Earlier this month, Jerome Powell from the Federal Reserve, teased about setting new rate cuts despite the on-going U.S.-China trade wars. In a statement, the Feds says that the cuts will help markets adjust.
Stocks rose last week, as both the S&P 500 and the Dow Jones Industrial Average inched higher by less than 1%. The increase pushed indexes a bit closer to the 2019 highs set in late April — as stocks are up significantly so far this year.
However, ahead of the Fed decision due at 2 p.m. Eastern Time Wednesday and Powell’s news conference a half-hour later, critics are suggesting that rather than pleased, markets will get disappointed.
Notably, reports revealed that various markets used the snippet of information to rise globally — except for the US Labor Department. May’s employment report showed that there were only 75,000 jobs provided in the month — a disappointing number compared to expectations of 185,000. Furthermore, employment rates are evidence of cracks forming in the economy.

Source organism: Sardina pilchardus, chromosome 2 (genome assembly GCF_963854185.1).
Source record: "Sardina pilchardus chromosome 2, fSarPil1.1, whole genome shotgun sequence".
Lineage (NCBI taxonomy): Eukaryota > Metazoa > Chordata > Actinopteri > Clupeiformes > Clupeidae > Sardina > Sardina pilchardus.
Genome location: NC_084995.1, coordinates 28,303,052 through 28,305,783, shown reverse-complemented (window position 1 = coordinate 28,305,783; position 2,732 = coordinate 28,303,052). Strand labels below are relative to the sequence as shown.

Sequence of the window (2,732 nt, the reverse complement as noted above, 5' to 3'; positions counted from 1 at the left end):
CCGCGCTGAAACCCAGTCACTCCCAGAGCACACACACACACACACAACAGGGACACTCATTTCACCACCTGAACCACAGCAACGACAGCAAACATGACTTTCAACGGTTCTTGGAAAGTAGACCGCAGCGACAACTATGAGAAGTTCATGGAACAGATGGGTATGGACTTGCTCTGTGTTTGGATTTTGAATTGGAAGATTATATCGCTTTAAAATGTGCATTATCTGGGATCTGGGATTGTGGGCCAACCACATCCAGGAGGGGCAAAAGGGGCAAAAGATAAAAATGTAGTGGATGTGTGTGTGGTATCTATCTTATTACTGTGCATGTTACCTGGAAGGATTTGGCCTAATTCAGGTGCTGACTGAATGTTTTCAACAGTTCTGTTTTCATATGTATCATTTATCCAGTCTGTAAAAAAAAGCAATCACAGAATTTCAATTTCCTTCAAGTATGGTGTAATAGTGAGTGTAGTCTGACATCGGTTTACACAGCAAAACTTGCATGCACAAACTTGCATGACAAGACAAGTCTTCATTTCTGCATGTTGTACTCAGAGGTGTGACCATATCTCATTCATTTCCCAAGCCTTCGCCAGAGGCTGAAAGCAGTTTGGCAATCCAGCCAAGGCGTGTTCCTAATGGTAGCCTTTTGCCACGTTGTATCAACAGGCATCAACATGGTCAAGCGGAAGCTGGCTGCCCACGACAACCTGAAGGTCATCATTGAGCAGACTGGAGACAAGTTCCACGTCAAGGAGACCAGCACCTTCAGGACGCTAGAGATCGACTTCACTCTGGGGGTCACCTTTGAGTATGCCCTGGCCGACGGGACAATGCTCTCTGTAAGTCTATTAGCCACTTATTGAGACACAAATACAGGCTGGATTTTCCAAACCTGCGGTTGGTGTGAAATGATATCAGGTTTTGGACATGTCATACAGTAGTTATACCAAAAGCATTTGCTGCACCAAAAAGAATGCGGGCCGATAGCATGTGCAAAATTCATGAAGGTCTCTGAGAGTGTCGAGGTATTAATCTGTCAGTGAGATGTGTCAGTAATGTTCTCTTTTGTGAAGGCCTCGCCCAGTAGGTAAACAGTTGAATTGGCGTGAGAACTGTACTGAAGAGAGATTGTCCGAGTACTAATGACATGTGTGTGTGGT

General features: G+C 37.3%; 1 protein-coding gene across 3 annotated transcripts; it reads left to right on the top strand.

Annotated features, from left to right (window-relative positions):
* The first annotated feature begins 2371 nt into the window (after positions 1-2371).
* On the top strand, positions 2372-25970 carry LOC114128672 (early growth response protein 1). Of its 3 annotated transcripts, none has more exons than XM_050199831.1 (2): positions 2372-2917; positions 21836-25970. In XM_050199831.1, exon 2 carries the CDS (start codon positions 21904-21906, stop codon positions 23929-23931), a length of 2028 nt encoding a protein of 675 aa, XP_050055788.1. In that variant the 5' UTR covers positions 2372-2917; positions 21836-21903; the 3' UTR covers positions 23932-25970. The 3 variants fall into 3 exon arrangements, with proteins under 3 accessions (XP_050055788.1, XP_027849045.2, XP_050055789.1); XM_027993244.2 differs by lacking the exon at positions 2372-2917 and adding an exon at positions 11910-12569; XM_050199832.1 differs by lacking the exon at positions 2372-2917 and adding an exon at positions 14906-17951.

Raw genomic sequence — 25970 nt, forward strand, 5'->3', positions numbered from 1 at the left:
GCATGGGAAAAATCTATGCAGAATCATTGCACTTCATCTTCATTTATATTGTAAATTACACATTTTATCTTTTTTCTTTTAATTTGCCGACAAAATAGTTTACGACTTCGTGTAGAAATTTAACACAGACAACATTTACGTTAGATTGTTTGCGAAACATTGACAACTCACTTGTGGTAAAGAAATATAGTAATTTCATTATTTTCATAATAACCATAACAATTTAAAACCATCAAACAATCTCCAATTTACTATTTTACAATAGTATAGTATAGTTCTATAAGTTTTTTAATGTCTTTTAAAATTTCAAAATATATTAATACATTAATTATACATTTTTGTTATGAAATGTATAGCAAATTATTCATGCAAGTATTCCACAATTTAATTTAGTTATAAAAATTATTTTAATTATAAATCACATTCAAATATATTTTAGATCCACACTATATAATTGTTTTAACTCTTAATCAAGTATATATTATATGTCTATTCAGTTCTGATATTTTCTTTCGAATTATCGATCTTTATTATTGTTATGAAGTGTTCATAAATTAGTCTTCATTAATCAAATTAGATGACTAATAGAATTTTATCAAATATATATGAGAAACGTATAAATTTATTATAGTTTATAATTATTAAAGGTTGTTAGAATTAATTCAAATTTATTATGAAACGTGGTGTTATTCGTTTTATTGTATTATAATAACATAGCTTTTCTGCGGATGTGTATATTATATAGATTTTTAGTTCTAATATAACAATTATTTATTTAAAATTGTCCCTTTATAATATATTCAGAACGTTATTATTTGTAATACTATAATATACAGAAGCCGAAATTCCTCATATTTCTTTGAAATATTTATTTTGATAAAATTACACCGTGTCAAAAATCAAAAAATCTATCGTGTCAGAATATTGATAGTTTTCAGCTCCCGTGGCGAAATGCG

Moreover, it has been cited that fed cuts will most unlikely be made at an earlier date, given that federal-funds futures pointed to an 87% chance for a July cut and 26% chance for an easing this month, as of late Friday, CME Group data show.
The 10-year Treasury also note TMUBMUSD10Y, +0.37% closing at a paltry 2.093% on Friday, while the S&P 500 SPX, -0.16% is off a mere 2% from its April 30 record and the Dow Jones Industrial Average DJIA, -0.07% is about 2.8% shy of its Oct. 3 all-time high, while the Nasdaq Composite indexes COMP, -0.52% was about 4.5% off its 52-week high. That is notable because the Nasdaq slipped into correction territory, commonly defined as a 10% drop from a recent peak, about two weeks ago.
Overall, it is safe to assume that fed cuts will not be announced this month and will likely happen in July based on the current market. There’s also the friction between the US and China to put into consideration that will most probably not help favor towards cuts this week.